Should You Paint Your Brick House?
To paint, or not to paint? That is the question. Here’s what you need to know.
Painted brick is having a major moment, and rightfully so: It can instantly refresh an exterior without having to undergo an extensive (and expensive) renovation. Magazine pages and Instagram feeds are dripping with jaw-dropping before and afters, from creamy white cottages with a new lease on life to handsome charcoal Craftsmans with "New number, who's this?" energy. But on the flip side, the vocal unpainted brick contingency clutches their pearls when beautiful brick homes, often historic, are permanently covered with an of-the-moment hue. Which leads us to this timely design dilemma: Should you paint brick?
The short answer: It depends. Before committing to this long-term relationship, Senior Editor and in-house decorating expert Page Mullins weighs in on the pros and cons of adding a coat of paint to your brick wall.
When To Paint Brick
Paint is the magic eraser of the design world. It's a reno-free refresh with big wow-factor results that's relatively easy and affordable (no contractor needed!). So when do you know that paint is right for you? "When the home lacks architectural interest or was built with inexpensive and—to put it frankly—ugly bricks, go for it," shares Mullins.
"A creamy off-white, like Swiss Coffee by Benjamin Moore, is an instant face lift to any façade," says Mullins. "You can also lean in to a bolder hue, like Soot by Benjamin Moore, to revitalize a down-on-its-luck rancher or dated Craftsman." Design tip: Steer clear of saturated colors and always opt for more muted tones.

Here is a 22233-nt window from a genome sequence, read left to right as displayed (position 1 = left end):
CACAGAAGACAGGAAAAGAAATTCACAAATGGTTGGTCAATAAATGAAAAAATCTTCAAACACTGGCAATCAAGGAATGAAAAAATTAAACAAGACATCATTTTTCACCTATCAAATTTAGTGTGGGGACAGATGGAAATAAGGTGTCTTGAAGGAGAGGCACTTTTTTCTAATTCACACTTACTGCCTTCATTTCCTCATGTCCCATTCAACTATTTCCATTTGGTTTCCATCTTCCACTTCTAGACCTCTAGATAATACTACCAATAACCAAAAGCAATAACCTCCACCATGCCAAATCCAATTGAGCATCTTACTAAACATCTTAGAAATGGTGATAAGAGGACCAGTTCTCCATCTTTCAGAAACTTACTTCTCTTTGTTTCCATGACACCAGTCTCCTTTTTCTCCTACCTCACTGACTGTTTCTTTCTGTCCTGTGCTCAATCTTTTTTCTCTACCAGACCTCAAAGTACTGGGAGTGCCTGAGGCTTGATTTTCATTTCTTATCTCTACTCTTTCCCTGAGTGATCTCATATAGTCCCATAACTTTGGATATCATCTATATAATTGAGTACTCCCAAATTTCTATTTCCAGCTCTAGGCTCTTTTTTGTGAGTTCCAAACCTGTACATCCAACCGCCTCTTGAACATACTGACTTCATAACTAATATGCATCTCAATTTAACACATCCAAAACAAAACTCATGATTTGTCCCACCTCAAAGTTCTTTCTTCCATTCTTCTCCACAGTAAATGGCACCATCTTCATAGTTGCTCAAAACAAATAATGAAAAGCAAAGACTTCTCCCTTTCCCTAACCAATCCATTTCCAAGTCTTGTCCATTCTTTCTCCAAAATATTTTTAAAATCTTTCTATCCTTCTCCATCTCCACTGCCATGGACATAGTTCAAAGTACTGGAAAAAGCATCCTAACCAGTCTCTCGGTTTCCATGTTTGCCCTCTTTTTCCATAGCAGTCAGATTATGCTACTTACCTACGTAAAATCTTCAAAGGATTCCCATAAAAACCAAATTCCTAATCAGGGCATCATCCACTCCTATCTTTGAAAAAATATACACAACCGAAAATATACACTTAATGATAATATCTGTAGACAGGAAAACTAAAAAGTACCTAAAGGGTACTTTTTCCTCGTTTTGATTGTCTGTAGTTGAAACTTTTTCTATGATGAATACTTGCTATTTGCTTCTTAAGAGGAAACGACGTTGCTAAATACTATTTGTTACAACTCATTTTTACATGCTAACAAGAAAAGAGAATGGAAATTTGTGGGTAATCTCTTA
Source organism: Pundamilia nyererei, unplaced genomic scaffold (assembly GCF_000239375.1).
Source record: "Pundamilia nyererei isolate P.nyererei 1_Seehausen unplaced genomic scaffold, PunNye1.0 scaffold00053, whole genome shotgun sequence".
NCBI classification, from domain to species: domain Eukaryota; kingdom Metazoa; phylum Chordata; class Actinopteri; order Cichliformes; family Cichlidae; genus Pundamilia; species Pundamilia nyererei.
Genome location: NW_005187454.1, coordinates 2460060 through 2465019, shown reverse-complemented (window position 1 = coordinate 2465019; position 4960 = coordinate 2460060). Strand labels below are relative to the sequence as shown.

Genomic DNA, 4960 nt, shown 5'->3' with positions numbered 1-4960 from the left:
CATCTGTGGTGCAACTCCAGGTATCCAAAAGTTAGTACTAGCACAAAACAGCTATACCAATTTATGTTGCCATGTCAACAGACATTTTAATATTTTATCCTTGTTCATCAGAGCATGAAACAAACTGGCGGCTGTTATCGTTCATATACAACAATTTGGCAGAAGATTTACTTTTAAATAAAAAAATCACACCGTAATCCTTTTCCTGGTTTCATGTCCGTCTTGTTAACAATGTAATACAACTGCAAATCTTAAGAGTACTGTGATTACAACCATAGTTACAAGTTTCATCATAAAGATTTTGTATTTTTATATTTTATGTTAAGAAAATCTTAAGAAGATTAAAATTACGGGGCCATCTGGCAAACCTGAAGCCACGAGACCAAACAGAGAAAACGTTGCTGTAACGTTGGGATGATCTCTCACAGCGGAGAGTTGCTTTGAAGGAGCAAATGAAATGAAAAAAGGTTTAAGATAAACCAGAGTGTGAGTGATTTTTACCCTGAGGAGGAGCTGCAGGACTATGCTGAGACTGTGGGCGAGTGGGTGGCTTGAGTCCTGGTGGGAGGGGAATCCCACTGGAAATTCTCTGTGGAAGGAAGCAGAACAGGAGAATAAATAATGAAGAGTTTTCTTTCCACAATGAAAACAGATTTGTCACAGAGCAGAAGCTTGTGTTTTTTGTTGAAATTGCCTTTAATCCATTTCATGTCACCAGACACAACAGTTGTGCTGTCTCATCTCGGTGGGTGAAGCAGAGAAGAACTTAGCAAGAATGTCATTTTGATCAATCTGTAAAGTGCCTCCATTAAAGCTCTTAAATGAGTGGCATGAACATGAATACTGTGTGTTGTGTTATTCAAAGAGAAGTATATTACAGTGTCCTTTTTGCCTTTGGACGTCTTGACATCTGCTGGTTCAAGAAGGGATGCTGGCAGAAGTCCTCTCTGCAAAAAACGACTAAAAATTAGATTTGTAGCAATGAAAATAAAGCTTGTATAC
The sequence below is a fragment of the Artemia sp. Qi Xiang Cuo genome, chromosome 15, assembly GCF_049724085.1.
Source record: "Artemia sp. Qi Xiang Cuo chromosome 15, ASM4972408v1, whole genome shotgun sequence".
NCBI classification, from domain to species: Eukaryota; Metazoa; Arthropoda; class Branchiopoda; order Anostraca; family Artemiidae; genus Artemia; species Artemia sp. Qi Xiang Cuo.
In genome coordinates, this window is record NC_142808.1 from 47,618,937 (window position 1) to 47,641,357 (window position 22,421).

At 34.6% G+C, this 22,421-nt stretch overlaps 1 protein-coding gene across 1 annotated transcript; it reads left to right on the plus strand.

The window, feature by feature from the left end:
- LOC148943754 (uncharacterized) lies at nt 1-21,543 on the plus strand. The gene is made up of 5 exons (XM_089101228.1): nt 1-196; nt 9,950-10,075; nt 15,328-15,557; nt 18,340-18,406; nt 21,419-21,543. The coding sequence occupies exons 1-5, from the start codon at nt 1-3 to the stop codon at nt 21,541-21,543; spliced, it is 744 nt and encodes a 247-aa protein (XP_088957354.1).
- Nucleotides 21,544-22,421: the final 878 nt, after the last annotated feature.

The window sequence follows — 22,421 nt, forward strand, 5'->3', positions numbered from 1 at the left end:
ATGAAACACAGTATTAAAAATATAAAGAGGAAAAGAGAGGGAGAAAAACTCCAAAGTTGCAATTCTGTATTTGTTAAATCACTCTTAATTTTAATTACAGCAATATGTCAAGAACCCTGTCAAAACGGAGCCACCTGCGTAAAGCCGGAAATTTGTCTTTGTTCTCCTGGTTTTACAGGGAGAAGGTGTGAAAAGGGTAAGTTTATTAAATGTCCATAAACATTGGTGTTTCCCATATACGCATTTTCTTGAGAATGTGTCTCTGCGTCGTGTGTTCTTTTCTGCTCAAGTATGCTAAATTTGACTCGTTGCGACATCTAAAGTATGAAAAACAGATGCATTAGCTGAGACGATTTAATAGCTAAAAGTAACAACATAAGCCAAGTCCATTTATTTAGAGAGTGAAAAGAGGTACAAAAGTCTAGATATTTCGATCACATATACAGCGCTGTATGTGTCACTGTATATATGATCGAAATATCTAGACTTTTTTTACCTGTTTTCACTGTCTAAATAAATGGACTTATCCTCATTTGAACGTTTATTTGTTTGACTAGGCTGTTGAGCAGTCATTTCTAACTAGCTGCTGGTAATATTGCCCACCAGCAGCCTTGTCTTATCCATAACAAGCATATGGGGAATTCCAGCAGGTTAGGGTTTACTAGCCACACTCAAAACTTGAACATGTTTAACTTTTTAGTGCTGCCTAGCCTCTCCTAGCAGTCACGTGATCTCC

When Not To Paint Brick
If the brick is pretty, hit pause and ask yourself why you want to paint it. Just because it's trending doesn't mean it's right for your home. "If it's a beautiful Tudor or colonial-style home, consider leaving it," says Mullins. "It's best to think of paint as a remedy for an unattractive or outdated brick home." In other words: If it isn't broken, don't fix it.
Not all Bricks are Created Equally
While most bricks today are mass produced, there is a subset of reclaimed bricks salvaged from historic structures across the country. For example, "Old Chicago" and "Old St. Louis" bricks are sourced from their namesakes and feature a gorgeous aged patina and one-of-a-kind quality that brings dreamy depth to any space. If the brick is beautiful but not your speed, consider other updates first, like painting shutters, refreshing the front door, or if it's in the interior, lightening up the adjacent walls. While there are expensive chemical treatments to remove the paint, it's not a flawless process and the bricks will never be the same, so it's best to consider it an irreversible design decision.
Still on the fence? If you like your brick facade but good-intentioned yet opinionated friends are nudging you to paint it white and bright, steady your course. If you've always daydreamed about a little white house, live your truth and paint that brick. The best rule of thumb is also the simplest one: Do what you love.
So what's your vote? Show us your painted (and unpainted!) brick homes on Instagram and tag @southernlivingmag.